Savannah targets first oil in 2019

02 October 2018, Week 39, Issue 757

Savannah intends to test its Amdigh-1 well in December, the company said last week. An electric submersible pump (ESP) will be installed in the Nigerien well, using a workover rig from Great Wall Drilling Co. Niger. 

A proposed early production scheme (EPS) on the development of 52 million barrels, could begin producing in the first quarter of 2019, focused on the Amdigh field. This would involve output of around 1,000 bpd, ramping up to 5,000 bpd over the year. Spending to achieve first oil is projected to be less than US$5 million. The EPS will take resources discovered on the R3 portion of the company’s R3/R4 licence, in the Agadem Rift Basin. 

A pre-feasibility study on the EPS will be submitted to the government by November 6. The facilities will allow future fields – Bushiya, Kunama and Eridal – to be tied into the EPS. Oil from the project will initially be trucked to the Jaouro export station, from where it will be introduced into the 463 km Agadem-Zinder pipeline, which runs to the Societe de Raffinage de Zinder (SORAZ) refinery. A pipeline with capacity of up to 10,000 bpd will be laid in 2019 to replace the truck route.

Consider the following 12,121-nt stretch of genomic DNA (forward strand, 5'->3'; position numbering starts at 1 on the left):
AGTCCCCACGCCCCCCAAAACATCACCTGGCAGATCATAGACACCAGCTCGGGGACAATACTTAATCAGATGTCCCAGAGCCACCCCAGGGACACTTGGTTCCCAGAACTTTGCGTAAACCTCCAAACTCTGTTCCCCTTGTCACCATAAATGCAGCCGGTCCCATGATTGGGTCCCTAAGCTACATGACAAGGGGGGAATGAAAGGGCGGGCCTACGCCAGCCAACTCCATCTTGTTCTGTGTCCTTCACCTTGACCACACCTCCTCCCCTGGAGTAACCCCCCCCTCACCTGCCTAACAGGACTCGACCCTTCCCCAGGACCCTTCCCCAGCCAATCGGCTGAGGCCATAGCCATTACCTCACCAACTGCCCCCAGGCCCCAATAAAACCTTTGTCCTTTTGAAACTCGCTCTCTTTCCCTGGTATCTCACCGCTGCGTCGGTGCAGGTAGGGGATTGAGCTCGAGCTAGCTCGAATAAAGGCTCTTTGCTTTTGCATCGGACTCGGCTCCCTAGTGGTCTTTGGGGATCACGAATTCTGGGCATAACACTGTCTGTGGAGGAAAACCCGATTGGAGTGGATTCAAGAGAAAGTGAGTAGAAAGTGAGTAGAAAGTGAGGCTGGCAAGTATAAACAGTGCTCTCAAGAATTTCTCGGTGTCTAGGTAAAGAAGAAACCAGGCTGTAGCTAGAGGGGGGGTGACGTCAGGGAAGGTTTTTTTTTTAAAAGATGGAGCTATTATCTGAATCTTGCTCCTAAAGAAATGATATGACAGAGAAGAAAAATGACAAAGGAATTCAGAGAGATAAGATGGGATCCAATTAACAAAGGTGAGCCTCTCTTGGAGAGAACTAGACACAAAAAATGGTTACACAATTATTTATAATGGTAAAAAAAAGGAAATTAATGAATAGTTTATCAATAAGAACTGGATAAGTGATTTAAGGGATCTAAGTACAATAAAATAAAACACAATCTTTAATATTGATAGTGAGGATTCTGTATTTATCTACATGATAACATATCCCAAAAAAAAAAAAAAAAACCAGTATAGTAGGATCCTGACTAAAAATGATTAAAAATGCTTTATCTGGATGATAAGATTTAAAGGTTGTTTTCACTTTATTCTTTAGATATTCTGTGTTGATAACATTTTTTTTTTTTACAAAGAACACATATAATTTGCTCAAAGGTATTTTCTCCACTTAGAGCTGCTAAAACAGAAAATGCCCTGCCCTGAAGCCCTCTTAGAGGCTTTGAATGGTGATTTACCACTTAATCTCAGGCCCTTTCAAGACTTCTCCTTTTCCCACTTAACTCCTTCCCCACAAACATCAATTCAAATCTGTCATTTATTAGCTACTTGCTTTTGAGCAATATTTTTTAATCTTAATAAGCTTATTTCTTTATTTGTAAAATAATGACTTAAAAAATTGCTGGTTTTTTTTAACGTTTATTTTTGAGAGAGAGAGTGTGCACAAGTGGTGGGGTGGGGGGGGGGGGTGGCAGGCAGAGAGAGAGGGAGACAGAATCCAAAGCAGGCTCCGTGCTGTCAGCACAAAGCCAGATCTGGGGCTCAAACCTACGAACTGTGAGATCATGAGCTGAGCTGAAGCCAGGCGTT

The company has made four discoveries from four wells, Savannah’s CEO, Andrew Knott, said “and have established clear pathways for their monetisation through both domestic and export sales”. The four wells are Bushiya-1, Amdigh-1, Kunama-1 and Eridal-1, with the first drilled in March. 

Savannah is in the process of drilling the Zomo-1, with results due to be announced shortly, it said last week. The company has options for another four wells. 

The Nigerien Ministry of Energy and Petroleum has completed a pre-feasibility study on a second export pipeline, running to the Benin coastline. A feasibility study should be completed by the end of this year, with first oil exports in 2021. Niger has previously signed a memorandum of understanding (MoU) on a pipeline running to a refinery in Nigeria. 

Another 120 exploration targets have been identified on its blocks in Niger. Most of these are in the Sokor Alternances trend, which will be the main focus of the company’s drilling plans, primarily on R3. 


Lender lined up

Savannah Petroleum has signed up a US$50 million debt facility from an unnamed Geneva-based trader. In a statement on September 28, the company said this was made up of an initial amount of US$20 million, with an additional uncommitted amount of US$30 million. 

Interest payable on the debt has been set at LIBOR plus 6%, with interest payments made on a yearly basis. In addition, there is a US$1 million fee on the first use of the debt. The facility will run for three years. 

The cash is secured with a right of first refusal for Savannah’s oil trading for five years, covering activities in Nigeria – although excluding those connected to Seven Energy – and in Niger. 

As of the end of June, Savannah had US$11.7 million in cash. 

Edited by

Ed Reed


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